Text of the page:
Kristin Magette

Eudora News and Information www.eudorareporter.com

Story by Mark Fagan, courtesy The Lawrence Journal-World

Eudora teachers say they deserve more money.

The Eudora school district maintains it doesn’t have any to spare.

A federal mediator is coming to town Thursday to help the two sides break an impasse declared after months of negotiations toward a new work agreement.

“We want to be able to help everyone,” said Belinda Rehmer, a member of the Eudora school board. “We have some amazing teachers and would love to give them everything they want, but we have a budget.

“They think we have more money than we do, and somebody’s got to come in and help us figure it all out.”

Mediation begins Thursday evening, with a negotiations session that starts at 6:30 p.m. in the library at Eudora Middle School.

The teachers, represented by the Eudora Education Association, are pushing for:

– All 108 licensed professionals — teachers, librarians, counselors and others — to receive a $125 increase to their annual base salary, plus an ability to pick up “step” raises on the district’s salary schedule based on education and years of experience. Overall, the association says, such educators typically would receive raises of 1 percent.

– The district to provide another $20 a month for employee health insurance.

– Licensed educators to be able to “sell back” accumulated leave to the district at each educator’s full daily wage, provided the educator had been with the district for at least 15 years. Currently, the sell-back rate for such educators is $50 per day.

Dick Powers, a member of the association’s negotiating team and a second-grade teacher in his 15th year at Eudora Elementary School, said that the district ended the past school year with an extra $1.5 million in ending fund balance, and that the teachers’ requests would not come close to accounting for all of that money.

“We’re just asking for a paltry sum,” Powers said. “A paltry amount, a small amount. They have the money to cover it.”

Added Bob Sailler, who is chairman of the association, teaches eighth grade at Eudora Middle School and is in his 26th year teaching in the district: “It’s a matter of priorities.”

Rehmer counters that the district is coming off a year of budget cuts, and heading into another year facing the likelihood of more from the state.

The district cut $1 million from its budget this past spring, and for a district whose overall budget is little more than $10 million that’s no small task, said Kristin Magette, a district spokeswoman.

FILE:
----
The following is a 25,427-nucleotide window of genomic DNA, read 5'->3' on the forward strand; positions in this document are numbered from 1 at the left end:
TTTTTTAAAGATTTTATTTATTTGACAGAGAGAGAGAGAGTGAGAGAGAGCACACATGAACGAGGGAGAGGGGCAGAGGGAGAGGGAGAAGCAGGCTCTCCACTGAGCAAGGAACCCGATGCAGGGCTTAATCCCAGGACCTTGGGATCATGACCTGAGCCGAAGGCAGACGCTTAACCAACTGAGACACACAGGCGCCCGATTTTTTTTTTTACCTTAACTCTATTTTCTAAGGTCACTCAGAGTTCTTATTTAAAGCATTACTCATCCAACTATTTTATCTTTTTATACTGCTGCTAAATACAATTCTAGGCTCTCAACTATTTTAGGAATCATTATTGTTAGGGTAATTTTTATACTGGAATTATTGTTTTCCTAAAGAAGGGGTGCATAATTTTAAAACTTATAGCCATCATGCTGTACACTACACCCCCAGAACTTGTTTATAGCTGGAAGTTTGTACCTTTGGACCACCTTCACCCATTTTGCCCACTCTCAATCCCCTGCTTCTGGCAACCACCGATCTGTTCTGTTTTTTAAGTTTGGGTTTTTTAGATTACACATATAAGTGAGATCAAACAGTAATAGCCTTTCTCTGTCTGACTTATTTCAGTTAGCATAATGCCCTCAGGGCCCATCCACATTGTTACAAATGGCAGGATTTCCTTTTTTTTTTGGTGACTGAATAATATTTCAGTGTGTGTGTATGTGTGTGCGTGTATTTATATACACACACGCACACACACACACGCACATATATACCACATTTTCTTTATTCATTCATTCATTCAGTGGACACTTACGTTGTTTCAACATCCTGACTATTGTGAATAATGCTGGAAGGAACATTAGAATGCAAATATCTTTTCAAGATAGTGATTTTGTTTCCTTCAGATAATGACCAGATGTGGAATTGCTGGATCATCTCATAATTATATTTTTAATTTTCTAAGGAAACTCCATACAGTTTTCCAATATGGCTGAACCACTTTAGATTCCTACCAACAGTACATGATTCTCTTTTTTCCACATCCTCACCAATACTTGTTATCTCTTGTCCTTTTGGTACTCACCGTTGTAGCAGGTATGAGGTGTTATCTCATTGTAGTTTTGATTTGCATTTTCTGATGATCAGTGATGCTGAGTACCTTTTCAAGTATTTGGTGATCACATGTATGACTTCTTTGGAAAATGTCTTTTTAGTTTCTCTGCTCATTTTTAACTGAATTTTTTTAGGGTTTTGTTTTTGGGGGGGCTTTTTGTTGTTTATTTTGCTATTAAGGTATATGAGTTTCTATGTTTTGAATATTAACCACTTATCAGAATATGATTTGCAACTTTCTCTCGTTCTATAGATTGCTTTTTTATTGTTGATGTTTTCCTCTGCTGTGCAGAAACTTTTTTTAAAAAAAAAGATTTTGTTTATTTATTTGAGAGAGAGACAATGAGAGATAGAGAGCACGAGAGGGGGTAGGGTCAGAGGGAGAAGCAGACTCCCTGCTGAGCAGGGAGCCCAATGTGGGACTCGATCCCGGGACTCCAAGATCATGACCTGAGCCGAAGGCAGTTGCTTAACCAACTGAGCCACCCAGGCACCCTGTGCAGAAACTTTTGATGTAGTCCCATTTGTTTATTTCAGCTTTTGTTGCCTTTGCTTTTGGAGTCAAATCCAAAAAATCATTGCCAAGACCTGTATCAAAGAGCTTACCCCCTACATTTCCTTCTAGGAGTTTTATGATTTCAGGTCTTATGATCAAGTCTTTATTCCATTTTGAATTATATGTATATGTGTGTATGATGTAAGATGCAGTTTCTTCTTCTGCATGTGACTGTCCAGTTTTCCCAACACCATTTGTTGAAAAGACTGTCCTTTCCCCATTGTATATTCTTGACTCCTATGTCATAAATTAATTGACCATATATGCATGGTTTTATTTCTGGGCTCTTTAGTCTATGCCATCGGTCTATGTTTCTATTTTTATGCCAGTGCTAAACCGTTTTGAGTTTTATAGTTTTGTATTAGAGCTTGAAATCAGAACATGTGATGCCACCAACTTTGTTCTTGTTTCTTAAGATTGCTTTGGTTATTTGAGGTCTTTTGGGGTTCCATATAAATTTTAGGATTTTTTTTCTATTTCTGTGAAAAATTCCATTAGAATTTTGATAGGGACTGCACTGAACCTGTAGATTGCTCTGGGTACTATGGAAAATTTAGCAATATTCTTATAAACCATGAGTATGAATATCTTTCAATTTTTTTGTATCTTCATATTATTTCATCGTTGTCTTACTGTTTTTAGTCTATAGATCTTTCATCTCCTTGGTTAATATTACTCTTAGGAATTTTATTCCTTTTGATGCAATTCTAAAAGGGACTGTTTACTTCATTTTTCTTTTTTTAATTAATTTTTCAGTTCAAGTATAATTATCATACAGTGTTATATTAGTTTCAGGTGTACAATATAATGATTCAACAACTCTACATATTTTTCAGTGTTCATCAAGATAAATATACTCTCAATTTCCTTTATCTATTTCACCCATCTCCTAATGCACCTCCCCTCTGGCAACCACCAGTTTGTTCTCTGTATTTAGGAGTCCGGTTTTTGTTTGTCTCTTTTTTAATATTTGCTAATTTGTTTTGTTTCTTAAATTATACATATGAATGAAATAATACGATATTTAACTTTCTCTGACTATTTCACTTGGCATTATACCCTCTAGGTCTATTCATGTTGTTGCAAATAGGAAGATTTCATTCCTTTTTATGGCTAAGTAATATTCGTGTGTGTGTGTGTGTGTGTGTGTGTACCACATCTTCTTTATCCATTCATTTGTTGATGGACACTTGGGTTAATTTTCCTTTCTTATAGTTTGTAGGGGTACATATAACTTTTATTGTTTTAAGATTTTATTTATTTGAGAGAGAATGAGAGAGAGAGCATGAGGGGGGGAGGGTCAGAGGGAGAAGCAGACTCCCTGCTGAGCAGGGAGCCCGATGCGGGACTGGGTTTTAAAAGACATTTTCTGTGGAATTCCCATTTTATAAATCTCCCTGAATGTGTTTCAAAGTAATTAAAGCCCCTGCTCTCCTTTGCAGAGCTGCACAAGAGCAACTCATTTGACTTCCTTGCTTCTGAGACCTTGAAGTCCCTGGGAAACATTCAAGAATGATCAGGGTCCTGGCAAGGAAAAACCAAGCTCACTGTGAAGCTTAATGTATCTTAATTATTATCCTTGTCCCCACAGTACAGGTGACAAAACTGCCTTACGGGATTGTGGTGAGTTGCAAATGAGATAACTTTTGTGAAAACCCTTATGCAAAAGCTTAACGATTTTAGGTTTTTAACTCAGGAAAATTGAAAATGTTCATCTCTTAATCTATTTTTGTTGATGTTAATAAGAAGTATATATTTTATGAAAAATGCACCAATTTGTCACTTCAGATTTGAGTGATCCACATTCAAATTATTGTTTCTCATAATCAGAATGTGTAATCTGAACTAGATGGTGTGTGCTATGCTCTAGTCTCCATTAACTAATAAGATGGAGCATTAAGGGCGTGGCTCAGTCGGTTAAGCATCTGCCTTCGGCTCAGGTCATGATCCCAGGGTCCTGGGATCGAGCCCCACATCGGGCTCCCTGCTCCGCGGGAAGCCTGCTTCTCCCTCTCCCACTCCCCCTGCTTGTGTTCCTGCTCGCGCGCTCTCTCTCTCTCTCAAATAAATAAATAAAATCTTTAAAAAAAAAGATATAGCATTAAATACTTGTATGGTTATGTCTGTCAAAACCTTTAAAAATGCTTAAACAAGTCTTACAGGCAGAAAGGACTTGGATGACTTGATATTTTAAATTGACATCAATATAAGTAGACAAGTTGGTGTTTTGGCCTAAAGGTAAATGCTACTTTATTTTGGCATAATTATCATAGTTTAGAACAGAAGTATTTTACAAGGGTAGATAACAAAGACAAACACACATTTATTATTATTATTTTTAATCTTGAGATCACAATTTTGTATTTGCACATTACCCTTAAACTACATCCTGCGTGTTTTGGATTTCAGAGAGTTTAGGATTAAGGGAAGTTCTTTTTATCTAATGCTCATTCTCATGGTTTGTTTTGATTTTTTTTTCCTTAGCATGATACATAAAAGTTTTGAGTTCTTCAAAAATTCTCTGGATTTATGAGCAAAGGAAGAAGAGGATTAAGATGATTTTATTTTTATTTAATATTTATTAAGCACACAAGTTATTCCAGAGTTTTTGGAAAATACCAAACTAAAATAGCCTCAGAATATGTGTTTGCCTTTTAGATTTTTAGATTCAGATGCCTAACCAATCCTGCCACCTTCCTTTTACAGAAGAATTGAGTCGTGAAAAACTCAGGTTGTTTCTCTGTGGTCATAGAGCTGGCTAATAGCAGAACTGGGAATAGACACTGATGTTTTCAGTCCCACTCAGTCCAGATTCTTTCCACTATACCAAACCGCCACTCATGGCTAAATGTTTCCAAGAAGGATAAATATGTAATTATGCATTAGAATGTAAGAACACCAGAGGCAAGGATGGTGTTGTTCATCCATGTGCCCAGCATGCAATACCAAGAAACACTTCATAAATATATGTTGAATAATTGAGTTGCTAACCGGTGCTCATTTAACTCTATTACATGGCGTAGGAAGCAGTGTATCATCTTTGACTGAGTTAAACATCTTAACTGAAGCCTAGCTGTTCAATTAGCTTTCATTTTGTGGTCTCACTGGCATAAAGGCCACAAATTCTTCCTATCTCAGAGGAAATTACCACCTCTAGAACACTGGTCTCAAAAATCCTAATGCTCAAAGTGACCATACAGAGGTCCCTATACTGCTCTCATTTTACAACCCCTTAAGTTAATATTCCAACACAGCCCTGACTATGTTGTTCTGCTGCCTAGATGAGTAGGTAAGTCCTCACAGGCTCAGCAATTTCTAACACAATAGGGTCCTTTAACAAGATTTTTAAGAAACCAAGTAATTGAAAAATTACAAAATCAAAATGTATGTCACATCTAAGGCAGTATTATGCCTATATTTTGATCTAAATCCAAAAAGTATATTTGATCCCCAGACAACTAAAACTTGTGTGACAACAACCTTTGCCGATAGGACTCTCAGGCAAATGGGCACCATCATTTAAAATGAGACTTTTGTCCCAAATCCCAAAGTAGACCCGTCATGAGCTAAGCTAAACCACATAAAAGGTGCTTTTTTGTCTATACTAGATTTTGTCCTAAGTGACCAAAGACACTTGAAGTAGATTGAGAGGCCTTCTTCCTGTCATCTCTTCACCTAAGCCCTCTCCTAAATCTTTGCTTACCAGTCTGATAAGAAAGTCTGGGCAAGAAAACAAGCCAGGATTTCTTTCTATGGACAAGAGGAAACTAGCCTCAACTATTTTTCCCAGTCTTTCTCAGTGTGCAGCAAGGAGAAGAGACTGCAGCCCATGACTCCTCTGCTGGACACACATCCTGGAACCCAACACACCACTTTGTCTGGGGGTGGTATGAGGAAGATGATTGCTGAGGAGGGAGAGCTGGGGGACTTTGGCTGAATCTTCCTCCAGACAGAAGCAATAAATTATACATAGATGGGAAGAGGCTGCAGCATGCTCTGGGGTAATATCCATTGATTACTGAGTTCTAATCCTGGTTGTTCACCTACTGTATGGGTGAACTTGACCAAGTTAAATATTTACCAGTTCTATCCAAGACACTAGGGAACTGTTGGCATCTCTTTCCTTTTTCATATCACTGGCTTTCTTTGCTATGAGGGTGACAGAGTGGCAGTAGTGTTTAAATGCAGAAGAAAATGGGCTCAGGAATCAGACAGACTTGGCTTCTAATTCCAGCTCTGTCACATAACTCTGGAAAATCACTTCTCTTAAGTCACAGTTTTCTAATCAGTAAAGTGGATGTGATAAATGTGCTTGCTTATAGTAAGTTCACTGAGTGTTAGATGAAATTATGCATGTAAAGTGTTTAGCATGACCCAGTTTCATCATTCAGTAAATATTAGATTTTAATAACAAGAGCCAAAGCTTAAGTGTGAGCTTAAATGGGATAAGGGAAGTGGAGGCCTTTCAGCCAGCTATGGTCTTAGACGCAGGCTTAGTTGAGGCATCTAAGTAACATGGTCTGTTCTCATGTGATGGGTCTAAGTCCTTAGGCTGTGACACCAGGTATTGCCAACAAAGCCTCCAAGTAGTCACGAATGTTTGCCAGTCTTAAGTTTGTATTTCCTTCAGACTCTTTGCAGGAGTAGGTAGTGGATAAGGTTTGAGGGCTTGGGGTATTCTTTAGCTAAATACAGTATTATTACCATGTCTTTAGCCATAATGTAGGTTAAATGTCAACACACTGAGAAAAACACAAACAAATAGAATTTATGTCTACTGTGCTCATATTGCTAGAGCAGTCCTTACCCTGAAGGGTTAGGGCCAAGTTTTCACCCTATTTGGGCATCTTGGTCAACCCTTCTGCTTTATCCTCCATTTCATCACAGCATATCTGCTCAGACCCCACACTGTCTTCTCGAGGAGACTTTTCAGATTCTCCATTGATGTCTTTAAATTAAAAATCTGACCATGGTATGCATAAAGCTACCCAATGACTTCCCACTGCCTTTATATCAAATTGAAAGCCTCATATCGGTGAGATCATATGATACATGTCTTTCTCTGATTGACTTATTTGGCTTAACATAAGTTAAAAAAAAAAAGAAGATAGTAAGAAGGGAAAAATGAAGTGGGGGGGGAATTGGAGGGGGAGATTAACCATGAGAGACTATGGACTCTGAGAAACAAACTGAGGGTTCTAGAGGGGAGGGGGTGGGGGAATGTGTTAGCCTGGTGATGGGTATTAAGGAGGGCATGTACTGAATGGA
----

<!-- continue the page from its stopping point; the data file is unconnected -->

“It’s just a matter of school districts are in a period of constricting resources, and our board is just trying to be mindful of how those resources are used,” she said.

The district’s licensed professionals continue to work under terms of last year’s contract, which had granted teachers the ability to move on the salary schedule. But such movement would not happen again, unless and until it was included in a new agreement, the one being worked on now.

“We have a very modest proposal,” Sailler said. “We are not that far apart. We are hopeful we can get it settled.”

Share

Eudora News and Informationwww.eudorareporter.com

The Eudora School District, as with most districts in the State of Kansas, is facing severe reductions in revenue. Not only is the state of Kansas reducing their contributions to the funding of school districts, USD491 faces additional strain due to the ending of new facilities money the district received for building the new Eudora Elementary School.

At the last School Board meeting, Superintendent Don Grosdidier outlined how the district is looking at nearly $1.3 million in revenue losses for the school year. Grosdidier stated that while budget cuts at the district level would save nearly $700,000, there would still need to be around $600,000 to $650,000 in building level cuts.

“When we start looking at building level cuts, make no mistake about it, we are talking about classroom kinds of cuts.  When we get into those budgets, the principles will tell you there’s not much there outside of staff.”

According to numerous reports we have received,  staff members likely to be affected by these cuts are being verbally told of that possibility.  According to multiple sources that wished to remain anonymous, some teachers from Eudora Elementary School were told this past Friday that they will not be retained next year.  We want to state on the record that School District officials would not confirm these reports. We have confirmed that some staff members have decided to either retire or leave their positions in the face of the looming cuts.

We contacted the School District Monday afternoon about these reports and were given the following statement by Eudora School District Spokesperson Kristin Magette.

“The board has taken no action on any classroom positions at this time. That said, the board will be considering additional staff cuts at Thursday’s board meeting.”  She also added that “It is not uncommon for a principal to visit with an affected employee prior to a board meeting, simply as a courtesy, so that they aren’t learning of the proposal during the meeting.”

When asked via email how these decisions were to be made, Magette responded that “Each principal and director was directed to identify cuts at 10% and 15% of their budgets.”   Per the school districts statement, “The discretion of where these cuts might be made in a school was left entirely with each principal.”

The School District would not identify prior to the Board meeting at what level the cuts will be or if it is strictly personnel cuts, program cuts or a combination of these and other cuts.

The School Board meeting, normally held in the Eudora Middle School library has been moved to the Middle School auditorium this month.  The meeting will commence Thursday at 7:00PM.

Share